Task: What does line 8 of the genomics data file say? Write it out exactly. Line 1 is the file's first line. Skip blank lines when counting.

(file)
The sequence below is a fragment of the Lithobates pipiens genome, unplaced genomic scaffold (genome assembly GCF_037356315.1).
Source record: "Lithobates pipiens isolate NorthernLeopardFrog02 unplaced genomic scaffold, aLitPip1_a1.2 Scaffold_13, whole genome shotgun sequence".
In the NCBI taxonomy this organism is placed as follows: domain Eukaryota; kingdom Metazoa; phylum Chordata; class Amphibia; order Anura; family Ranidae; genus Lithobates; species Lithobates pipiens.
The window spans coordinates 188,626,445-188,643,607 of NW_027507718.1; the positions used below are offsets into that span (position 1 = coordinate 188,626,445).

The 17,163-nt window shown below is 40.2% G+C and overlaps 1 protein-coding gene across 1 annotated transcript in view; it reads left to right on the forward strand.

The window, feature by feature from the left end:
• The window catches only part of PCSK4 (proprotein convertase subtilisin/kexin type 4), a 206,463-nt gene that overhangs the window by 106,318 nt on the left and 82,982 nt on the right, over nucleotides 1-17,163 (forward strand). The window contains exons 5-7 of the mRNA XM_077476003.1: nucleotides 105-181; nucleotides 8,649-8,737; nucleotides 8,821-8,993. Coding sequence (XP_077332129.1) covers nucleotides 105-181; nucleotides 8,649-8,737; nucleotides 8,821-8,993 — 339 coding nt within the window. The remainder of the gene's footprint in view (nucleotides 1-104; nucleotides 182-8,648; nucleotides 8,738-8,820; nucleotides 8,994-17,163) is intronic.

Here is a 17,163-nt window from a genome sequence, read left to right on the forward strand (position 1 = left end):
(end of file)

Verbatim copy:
Here is a 17,163-nt window from a genome sequence, read left to right on the forward strand (position 1 = left end):